Dear Readers: A long time supporter of the Mystagogy Resource Center has informed me that they would like to donate $3000 to help me continue the work of this ministry, but they will only do it as a matching donation, which means that this generous donation will only be made after you help me raise a total of $3000. If you can help make this happen, it will be greatly appreciated and it would be greatly helpful to me, as I have not done a fundraiser this year. If you enjoy the work done here and want to see more of it, please make whatever contribution you can through the DONATE link below. Thank you!
(Total So Far - Day 11: $2740)

January 24, 2011

Iconographer Fr. Kallinikos Stavrovounitis Has Reposed

Loukas A. Panagiotou
January 24, 2011

The monk Kallinikos Stavrovounitis, who is considered one of the foremost iconographers in pan-Orthodoxy, left this world last night (January 23, 2011), full of days.

The iconographer monk Kallinikos was born in 1920 in the town of Athienou of Larnaca, Cyprus. At 20 years of age he entered the monastic life at the Holy Monastery of Stavrovouni and in 1946 departed for Mount Athos, where he was apprenticed under Fr. Ioannikios Mavropoulo from whom he was initiated into the art of iconography.

Participating in the freedom struggle of Cyprus (1955-59), he was captured by the British, and was tortured and imprisoned. Even in prison he did not stop his iconography.

After his release he went to Athens and took lessons from Photi Kontoglou, getting the relevant certification for Byzantine Iconography.

Aiming to obtain more knowledge, he visited various places such as Mystras, Mount Athos, Meteora, Veria (Beroia), Thessaloniki, and Mount Sinai.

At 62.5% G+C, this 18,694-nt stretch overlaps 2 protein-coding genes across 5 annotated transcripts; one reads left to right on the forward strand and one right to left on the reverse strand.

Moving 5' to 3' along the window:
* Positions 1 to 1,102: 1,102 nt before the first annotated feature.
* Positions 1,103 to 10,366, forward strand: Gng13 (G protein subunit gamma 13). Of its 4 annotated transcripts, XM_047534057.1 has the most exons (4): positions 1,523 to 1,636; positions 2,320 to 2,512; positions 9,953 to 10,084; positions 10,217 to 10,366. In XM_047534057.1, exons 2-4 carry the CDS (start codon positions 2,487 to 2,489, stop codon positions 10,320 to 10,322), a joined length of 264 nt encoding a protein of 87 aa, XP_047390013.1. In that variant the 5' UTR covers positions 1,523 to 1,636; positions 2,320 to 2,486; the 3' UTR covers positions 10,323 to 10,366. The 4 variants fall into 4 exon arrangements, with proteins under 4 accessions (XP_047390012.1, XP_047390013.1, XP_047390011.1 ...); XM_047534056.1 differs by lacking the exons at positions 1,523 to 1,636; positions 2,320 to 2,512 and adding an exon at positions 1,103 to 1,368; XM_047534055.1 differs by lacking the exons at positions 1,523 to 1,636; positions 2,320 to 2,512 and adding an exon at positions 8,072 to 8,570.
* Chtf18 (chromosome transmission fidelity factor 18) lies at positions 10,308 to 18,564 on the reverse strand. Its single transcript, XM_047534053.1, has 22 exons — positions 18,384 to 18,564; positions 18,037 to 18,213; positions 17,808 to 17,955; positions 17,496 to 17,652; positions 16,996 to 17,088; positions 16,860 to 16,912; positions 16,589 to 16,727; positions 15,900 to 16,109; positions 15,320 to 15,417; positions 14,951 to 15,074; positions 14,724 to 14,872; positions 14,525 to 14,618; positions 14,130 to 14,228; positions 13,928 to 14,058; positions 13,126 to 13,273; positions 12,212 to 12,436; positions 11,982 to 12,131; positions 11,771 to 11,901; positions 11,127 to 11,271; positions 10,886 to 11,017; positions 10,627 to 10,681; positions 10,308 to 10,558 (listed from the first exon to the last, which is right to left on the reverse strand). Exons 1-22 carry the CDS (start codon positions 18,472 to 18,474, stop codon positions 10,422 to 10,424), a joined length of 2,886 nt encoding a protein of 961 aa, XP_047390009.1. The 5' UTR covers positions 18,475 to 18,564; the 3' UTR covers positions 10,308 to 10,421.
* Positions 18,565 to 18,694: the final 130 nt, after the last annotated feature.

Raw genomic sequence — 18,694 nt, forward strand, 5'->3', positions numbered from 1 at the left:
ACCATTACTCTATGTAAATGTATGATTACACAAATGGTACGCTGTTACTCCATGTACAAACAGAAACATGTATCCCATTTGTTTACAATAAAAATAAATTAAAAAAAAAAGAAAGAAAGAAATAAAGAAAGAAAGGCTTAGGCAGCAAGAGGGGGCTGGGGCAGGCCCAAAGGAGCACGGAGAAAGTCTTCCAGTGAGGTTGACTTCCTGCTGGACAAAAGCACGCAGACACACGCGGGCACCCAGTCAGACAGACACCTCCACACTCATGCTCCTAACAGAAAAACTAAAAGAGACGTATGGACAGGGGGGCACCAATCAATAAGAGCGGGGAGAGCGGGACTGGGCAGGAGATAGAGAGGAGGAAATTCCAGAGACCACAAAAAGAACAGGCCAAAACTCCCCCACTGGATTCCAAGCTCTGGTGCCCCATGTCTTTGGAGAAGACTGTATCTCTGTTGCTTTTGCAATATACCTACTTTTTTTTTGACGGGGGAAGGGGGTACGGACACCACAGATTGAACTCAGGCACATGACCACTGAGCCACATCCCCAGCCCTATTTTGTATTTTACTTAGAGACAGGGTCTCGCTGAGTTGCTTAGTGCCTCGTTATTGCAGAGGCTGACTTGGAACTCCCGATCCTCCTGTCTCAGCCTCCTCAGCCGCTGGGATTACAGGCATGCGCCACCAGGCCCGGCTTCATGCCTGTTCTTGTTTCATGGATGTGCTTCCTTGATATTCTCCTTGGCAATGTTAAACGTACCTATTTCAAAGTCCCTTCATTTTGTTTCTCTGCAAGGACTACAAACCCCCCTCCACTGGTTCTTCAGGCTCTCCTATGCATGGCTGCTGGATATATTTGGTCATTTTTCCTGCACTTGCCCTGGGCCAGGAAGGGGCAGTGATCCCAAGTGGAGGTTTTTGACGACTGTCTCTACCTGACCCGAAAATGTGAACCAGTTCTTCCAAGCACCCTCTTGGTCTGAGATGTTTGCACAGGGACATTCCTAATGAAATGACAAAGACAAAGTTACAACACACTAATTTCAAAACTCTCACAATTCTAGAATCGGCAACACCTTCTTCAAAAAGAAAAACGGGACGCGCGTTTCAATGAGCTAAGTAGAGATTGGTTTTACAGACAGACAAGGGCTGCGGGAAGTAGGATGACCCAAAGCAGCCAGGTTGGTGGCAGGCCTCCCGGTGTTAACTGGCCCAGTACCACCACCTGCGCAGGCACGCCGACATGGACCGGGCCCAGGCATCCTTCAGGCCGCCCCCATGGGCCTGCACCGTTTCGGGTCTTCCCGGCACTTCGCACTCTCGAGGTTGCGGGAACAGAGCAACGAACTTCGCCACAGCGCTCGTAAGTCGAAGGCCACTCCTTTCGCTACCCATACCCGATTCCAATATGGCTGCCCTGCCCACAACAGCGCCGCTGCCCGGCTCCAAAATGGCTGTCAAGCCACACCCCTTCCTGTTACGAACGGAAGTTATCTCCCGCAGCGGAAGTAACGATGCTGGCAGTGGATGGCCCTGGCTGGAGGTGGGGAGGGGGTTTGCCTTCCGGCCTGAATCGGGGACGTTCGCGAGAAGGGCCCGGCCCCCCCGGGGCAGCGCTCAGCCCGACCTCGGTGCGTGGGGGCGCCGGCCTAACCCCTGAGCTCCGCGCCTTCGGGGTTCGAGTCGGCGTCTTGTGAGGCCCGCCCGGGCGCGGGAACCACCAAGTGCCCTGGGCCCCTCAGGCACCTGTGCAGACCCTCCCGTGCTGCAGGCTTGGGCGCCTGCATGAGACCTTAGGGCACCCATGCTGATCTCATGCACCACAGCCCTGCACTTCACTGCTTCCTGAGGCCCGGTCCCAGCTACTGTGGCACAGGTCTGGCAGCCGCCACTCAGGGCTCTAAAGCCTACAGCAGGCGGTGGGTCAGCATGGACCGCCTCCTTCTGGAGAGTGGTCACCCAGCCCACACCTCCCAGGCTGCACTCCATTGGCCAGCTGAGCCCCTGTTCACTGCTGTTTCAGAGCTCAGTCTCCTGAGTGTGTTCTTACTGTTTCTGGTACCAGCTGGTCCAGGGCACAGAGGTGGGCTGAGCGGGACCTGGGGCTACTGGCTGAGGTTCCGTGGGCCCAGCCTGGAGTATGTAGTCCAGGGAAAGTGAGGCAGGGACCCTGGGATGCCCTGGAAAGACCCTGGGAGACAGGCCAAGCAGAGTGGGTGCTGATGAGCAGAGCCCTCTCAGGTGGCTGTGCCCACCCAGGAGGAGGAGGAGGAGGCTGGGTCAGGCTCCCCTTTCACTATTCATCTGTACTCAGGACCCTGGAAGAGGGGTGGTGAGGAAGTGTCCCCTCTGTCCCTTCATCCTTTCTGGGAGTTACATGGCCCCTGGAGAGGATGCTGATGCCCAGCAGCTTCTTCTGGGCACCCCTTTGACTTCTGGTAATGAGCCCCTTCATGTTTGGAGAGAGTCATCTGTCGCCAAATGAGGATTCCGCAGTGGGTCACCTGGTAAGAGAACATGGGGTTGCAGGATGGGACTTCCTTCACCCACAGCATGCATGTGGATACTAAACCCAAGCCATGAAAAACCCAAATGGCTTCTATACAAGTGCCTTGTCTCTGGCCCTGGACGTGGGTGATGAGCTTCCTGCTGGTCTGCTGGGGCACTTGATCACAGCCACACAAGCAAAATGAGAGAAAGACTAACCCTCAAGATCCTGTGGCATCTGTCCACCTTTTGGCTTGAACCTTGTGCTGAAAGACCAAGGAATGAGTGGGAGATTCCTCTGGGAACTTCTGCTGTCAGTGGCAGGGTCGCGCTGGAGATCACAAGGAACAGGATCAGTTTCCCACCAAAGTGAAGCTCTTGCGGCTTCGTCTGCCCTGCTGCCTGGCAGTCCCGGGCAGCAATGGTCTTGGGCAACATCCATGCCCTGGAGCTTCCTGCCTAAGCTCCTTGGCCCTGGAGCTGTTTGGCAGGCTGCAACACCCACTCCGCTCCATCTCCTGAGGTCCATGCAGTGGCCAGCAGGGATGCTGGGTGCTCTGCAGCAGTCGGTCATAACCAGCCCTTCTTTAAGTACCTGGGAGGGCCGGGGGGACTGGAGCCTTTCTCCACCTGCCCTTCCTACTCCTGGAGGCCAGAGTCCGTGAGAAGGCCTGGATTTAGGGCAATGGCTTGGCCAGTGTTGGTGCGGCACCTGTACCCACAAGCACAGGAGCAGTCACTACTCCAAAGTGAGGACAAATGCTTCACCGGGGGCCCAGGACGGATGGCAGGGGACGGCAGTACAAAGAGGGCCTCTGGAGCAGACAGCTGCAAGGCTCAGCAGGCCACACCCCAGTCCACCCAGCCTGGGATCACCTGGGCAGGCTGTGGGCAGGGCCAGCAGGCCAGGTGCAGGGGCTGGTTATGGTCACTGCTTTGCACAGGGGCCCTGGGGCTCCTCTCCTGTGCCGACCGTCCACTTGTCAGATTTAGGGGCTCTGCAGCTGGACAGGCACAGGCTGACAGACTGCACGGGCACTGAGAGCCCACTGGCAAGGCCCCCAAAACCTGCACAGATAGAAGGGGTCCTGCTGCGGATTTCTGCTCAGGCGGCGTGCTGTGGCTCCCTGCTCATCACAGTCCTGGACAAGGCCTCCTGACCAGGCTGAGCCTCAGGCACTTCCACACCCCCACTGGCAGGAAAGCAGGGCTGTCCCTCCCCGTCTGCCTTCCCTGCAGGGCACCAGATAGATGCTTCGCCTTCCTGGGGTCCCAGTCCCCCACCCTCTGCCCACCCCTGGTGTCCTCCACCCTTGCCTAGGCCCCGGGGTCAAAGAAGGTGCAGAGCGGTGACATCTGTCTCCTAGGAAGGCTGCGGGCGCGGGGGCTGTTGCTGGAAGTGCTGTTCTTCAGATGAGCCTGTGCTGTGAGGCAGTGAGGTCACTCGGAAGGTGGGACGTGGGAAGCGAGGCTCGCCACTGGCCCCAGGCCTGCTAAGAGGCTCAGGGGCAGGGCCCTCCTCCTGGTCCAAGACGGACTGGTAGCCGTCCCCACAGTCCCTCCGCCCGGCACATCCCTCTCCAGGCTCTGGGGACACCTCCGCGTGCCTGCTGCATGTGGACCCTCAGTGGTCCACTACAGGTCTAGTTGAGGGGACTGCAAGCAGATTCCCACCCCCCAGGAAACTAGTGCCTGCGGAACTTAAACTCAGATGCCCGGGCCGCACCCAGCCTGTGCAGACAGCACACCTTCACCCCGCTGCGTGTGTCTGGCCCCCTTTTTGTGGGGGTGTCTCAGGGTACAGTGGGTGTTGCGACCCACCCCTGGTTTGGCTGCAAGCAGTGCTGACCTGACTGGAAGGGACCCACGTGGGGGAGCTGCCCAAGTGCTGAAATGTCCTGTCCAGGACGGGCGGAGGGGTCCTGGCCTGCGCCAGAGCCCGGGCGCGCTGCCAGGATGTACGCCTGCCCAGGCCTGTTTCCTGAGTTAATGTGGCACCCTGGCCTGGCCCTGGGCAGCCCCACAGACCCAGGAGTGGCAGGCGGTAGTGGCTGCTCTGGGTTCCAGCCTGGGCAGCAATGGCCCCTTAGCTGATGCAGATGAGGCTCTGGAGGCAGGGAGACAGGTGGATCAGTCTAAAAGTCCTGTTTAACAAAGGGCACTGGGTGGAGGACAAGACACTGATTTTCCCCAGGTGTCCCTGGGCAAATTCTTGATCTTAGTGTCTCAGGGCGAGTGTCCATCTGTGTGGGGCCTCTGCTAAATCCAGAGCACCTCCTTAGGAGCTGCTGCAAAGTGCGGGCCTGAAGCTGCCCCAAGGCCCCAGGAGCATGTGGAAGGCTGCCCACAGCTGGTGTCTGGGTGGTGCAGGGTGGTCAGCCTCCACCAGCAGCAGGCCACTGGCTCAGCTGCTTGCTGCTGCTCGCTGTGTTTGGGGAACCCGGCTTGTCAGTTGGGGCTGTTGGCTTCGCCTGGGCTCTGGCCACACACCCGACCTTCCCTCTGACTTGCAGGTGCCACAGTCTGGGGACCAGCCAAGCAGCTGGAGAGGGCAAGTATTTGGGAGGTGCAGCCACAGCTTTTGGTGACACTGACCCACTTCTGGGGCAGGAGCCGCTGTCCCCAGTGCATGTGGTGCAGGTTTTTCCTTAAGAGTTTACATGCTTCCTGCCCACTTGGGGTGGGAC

He investigated more than any other younger iconographer the technique of fresco and movable icons.

In discussions with iconographers and Byzantinists, with chemists and geologists, he studied and experimented with lime, straw, flax, cellulose, egg and colors.

At the Monastery of Saint Catherine at Mount Sinai, he studied the encaustic technique and was able to learn the secrets of hot wax painting.

His works have been exhibited in various exhibitions both in Cyprus and abroad, including: Athens, Hamburg, Frankfurt, Kiel, Berlin, Paris, London and Lausanne.

It should be noted that, at the initiative of Father Kallinikos and a donation of a large number of icons, the Kallinikeio Municipal Museum was founded and operates in his birthplace, Athienou.

Father Kallinikos was active in the art of iconography for more than fifty years, handing down to us the tradition of our ecclesiastical iconography, depositing his experience and knowledge, and gave with his work a new impetus to the technique of icon painting.

The funeral service for Father Kallinikos will be celebrated tomorrow at 3 pm in the Holy Church of the Panagia in the community of Athienou.

Translated by John Sanidopoulos